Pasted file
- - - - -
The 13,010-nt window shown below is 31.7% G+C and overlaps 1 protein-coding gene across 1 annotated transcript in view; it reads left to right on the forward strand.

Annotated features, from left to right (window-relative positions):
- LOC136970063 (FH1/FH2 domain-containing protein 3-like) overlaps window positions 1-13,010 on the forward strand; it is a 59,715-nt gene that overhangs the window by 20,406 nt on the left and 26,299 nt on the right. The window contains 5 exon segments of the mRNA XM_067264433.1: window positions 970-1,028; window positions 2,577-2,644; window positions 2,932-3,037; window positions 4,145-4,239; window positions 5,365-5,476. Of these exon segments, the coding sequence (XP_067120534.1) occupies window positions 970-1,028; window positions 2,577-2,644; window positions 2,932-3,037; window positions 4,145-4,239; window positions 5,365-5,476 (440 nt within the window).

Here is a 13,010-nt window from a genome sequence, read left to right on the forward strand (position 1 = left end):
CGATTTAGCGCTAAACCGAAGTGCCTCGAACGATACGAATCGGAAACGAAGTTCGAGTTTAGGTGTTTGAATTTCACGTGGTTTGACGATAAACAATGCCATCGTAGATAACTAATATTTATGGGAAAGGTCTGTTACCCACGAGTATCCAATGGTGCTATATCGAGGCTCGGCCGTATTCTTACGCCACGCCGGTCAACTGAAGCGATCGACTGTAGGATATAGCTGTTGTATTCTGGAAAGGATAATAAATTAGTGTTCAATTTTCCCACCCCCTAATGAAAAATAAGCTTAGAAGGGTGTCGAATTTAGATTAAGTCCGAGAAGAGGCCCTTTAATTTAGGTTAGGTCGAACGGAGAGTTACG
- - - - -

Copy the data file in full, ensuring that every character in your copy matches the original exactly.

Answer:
The 13,010-nt window shown below is 31.7% G+C and overlaps 1 protein-coding gene across 1 annotated transcript in view; it reads left to right on the forward strand.

Annotated features, from left to right (window-relative positions):
- LOC136970063 (FH1/FH2 domain-containing protein 3-like) overlaps window positions 1-13,010 on the forward strand; it is a 59,715-nt gene that overhangs the window by 20,406 nt on the left and 26,299 nt on the right. The window contains 5 exon segments of the mRNA XM_067264433.1: window positions 970-1,028; window positions 2,577-2,644; window positions 2,932-3,037; window positions 4,145-4,239; window positions 5,365-5,476. Of these exon segments, the coding sequence (XP_067120534.1) occupies window positions 970-1,028; window positions 2,577-2,644; window positions 2,932-3,037; window positions 4,145-4,239; window positions 5,365-5,476 (440 nt within the window).

Here is a 13,010-nt window from a genome sequence, read left to right on the forward strand (position 1 = left end):
CGATTTAGCGCTAAACCGAAGTGCCTCGAACGATACGAATCGGAAACGAAGTTCGAGTTTAGGTGTTTGAATTTCACGTGGTTTGACGATAAACAATGCCATCGTAGATAACTAATATTTATGGGAAAGGTCTGTTACCCACGAGTATCCAATGGTGCTATATCGAGGCTCGGCCGTATTCTTACGCCACGCCGGTCAACTGAAGCGATCGACTGTAGGATATAGCTGTTGTATTCTGGAAAGGATAATAAATTAGTGTTCAATTTTCCCACCCCCTAATGAAAAATAAGCTTAGAAGGGTGTCGAATTTAGATTAAGTCCGAGAAGAGGCCCTTTAATTTAGGTTAGGTCGAACGGAGAGTTACG